CAIRO (Reuters) - Egypt on Thursday cleared a final hurdle to long-awaited parliamentary elections seen as decisive in cementing the rule of Abdel Fattah al-Sisi, who ousted President Mohamed Mursi, and excluding the banned Muslim Brotherhood from politics.
The draft law defining voting districts still requires the approval of Sisi, who won a presidential election in May after leading the army’s ouster of Mursi, but that is seen as a formality.
Many Egyptians welcome Sisi’s strong hand after nearly four years of turmoil unleashed by a 2011 uprising, but critics say he is delaying elections in order to consolidate his rule.
No date has been set for the parliamentary poll, but Sisi promised visiting businessmen last month it would be held before an international investment summit in March, trying to reassure them the poll would not be put off indefinitely.[ID:nL6N0T124Y]
Egypt is seeking to win back foreign investors and tourists scared off by political turmoil and an Islamist insurgency based mostly in the lawless Sinai Peninsula bordering Israel.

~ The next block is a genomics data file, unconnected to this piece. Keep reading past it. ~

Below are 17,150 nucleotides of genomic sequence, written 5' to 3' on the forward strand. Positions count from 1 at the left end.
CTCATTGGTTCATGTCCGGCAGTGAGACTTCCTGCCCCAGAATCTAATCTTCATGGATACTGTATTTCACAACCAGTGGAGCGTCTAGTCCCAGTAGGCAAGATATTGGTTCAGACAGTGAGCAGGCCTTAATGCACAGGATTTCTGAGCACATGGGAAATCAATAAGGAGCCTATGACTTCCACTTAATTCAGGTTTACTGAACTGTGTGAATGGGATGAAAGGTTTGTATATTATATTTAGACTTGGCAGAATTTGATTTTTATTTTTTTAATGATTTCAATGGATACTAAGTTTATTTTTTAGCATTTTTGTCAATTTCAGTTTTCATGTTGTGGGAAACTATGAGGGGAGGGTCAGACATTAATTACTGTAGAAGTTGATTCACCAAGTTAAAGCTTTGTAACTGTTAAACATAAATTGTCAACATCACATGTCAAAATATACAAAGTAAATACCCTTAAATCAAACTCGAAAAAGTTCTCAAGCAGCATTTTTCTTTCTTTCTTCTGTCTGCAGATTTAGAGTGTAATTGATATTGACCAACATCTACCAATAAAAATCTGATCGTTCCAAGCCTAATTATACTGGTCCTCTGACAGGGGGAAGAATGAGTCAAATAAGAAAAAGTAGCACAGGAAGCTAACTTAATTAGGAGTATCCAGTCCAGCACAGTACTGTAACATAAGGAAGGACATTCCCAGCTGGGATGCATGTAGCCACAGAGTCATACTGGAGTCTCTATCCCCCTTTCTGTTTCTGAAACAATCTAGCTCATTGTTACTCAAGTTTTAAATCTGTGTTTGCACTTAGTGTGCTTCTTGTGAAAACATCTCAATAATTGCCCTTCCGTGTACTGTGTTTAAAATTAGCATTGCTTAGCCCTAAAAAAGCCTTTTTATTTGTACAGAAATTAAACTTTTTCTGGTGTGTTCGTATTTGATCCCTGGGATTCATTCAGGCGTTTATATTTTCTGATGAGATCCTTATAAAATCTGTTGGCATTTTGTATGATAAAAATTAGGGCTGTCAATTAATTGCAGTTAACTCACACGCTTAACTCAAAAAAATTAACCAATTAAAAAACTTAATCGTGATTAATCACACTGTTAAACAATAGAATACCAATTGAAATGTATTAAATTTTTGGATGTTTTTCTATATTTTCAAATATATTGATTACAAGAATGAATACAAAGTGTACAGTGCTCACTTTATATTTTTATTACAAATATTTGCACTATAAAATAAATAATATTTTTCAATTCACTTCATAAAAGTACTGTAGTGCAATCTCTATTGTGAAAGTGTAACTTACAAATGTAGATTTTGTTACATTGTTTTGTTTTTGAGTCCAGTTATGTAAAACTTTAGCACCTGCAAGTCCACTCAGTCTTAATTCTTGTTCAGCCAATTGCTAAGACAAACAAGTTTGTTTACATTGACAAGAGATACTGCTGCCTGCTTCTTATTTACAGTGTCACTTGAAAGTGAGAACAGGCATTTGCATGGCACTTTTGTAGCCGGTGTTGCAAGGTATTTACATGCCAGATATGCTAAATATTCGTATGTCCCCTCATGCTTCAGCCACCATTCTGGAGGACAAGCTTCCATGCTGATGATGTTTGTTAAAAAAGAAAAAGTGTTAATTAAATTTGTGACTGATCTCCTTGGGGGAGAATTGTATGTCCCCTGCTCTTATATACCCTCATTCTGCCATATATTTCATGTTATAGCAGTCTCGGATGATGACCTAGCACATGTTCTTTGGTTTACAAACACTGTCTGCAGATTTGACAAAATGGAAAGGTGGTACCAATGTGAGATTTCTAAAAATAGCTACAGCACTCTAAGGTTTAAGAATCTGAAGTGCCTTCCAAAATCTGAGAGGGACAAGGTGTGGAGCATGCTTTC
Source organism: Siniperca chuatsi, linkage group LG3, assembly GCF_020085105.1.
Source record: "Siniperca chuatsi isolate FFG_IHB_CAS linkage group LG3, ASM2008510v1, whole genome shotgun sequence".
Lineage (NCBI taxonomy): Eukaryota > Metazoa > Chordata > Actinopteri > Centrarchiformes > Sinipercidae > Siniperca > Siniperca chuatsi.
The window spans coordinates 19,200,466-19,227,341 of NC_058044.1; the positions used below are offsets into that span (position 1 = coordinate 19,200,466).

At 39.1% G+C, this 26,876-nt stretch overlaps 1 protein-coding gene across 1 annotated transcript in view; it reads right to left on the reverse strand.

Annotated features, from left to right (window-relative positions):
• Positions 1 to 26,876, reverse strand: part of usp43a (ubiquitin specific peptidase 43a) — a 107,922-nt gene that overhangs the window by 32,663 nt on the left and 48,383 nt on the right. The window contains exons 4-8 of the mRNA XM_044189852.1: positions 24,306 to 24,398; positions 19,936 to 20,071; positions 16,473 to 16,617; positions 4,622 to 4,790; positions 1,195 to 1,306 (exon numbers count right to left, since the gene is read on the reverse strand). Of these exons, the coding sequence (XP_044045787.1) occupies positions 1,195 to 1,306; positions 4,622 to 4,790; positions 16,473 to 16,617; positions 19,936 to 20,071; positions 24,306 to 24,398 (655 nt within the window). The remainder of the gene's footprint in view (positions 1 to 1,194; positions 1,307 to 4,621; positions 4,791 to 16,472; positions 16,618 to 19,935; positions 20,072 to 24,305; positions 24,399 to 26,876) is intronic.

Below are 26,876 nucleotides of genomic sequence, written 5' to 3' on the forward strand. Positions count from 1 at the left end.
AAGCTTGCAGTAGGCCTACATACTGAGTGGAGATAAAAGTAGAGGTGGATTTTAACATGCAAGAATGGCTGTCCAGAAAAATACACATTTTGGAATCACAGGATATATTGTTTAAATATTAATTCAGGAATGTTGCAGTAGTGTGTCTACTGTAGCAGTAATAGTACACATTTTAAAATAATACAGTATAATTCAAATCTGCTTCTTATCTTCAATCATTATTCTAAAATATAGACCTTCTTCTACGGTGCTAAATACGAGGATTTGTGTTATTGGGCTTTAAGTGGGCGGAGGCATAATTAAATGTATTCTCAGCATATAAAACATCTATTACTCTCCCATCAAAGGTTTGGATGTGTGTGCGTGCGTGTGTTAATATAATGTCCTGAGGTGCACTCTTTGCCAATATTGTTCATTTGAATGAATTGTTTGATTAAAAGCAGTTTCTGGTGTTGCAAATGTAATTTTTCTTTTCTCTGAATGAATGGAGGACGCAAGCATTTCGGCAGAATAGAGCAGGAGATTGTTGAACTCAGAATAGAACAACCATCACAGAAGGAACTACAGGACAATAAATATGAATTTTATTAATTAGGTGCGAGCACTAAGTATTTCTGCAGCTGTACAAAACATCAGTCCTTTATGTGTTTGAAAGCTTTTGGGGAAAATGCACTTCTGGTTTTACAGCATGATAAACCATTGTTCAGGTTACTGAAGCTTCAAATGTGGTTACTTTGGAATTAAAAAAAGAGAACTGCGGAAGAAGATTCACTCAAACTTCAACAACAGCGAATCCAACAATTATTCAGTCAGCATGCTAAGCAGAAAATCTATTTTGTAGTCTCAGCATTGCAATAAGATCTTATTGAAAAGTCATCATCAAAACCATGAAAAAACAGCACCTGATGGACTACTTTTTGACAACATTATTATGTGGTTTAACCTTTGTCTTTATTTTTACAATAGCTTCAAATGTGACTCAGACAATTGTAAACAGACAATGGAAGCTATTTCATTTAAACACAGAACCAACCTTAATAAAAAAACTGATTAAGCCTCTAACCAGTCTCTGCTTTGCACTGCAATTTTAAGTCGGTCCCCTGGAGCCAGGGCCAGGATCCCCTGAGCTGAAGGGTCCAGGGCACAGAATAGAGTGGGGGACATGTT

The most populous Arab country has been without a parliament since June 2012, when a court dissolved the democratically-elected main chamber, reversing a major accomplishment of the 2011 uprising that toppled autocrat Hosni Mubarak.
In the absence of parliament, Sisi has used legislative authority to introduce economic reforms that have impressed investors, while also curtailing political freedoms.
The People’s Assembly is comprised of 567 seats, with 420 elected as individuals and 120 through winner-takes-all lists with quotas for women, Christians and youth. The remaining seats are appointed by the president.
“It’s very clear this law is being tailored and adjusted to avoid any Muslim Brotherhood candidates getting into parliament and also to ensure that members who are loyalists of President Sisi are the ones to be elected,” said Khaled Dawoud, spokesman of the liberal Dostour Party.
Political sources say the delay in organizing the election suggests government anxiety about the election outcome. With Mubarak’s National Democratic Party gone, loyalists have scrambled to form alliances to secure Sisi a sizeable bloc of support.
Writing by Stephen Kalin, Editing by Lin Noueihed and Ralph Boulton